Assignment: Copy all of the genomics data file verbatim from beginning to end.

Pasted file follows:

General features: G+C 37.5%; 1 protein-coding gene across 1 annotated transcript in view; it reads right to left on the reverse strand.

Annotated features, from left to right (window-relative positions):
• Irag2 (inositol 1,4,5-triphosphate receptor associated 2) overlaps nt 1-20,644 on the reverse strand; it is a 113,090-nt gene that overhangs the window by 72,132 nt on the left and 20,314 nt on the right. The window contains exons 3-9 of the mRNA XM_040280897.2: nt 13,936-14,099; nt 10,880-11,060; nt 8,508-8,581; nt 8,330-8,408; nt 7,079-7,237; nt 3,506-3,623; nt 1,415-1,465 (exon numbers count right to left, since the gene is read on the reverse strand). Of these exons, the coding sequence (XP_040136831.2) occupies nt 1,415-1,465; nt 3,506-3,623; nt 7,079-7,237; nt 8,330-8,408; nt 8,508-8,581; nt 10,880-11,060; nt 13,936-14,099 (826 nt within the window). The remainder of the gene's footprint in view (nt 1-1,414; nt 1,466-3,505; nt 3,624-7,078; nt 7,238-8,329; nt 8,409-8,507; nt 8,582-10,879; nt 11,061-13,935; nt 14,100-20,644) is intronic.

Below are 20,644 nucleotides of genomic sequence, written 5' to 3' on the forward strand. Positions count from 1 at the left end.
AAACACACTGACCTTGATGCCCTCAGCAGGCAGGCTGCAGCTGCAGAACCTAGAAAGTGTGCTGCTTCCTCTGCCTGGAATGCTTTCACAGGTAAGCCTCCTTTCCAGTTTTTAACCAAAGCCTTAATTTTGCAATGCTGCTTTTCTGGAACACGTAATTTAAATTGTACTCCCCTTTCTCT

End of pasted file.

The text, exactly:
General features: G+C 37.5%; 1 protein-coding gene across 1 annotated transcript in view; it reads right to left on the reverse strand.

Annotated features, from left to right (window-relative positions):
• Irag2 (inositol 1,4,5-triphosphate receptor associated 2) overlaps nt 1-20,644 on the reverse strand; it is a 113,090-nt gene that overhangs the window by 72,132 nt on the left and 20,314 nt on the right. The window contains exons 3-9 of the mRNA XM_040280897.2: nt 13,936-14,099; nt 10,880-11,060; nt 8,508-8,581; nt 8,330-8,408; nt 7,079-7,237; nt 3,506-3,623; nt 1,415-1,465 (exon numbers count right to left, since the gene is read on the reverse strand). Of these exons, the coding sequence (XP_040136831.2) occupies nt 1,415-1,465; nt 3,506-3,623; nt 7,079-7,237; nt 8,330-8,408; nt 8,508-8,581; nt 10,880-11,060; nt 13,936-14,099 (826 nt within the window). The remainder of the gene's footprint in view (nt 1-1,414; nt 1,466-3,505; nt 3,624-7,078; nt 7,238-8,329; nt 8,409-8,507; nt 8,582-10,879; nt 11,061-13,935; nt 14,100-20,644) is intronic.

Below are 20,644 nucleotides of genomic sequence, written 5' to 3' on the forward strand. Positions count from 1 at the left end.
AAACACACTGACCTTGATGCCCTCAGCAGGCAGGCTGCAGCTGCAGAACCTAGAAAGTGTGCTGCTTCCTCTGCCTGGAATGCTTTCACAGGTAAGCCTCCTTTCCAGTTTTTAACCAAAGCCTTAATTTTGCAATGCTGCTTTTCTGGAACACGTAATTTAAATTGTACTCCCCTTTCTCT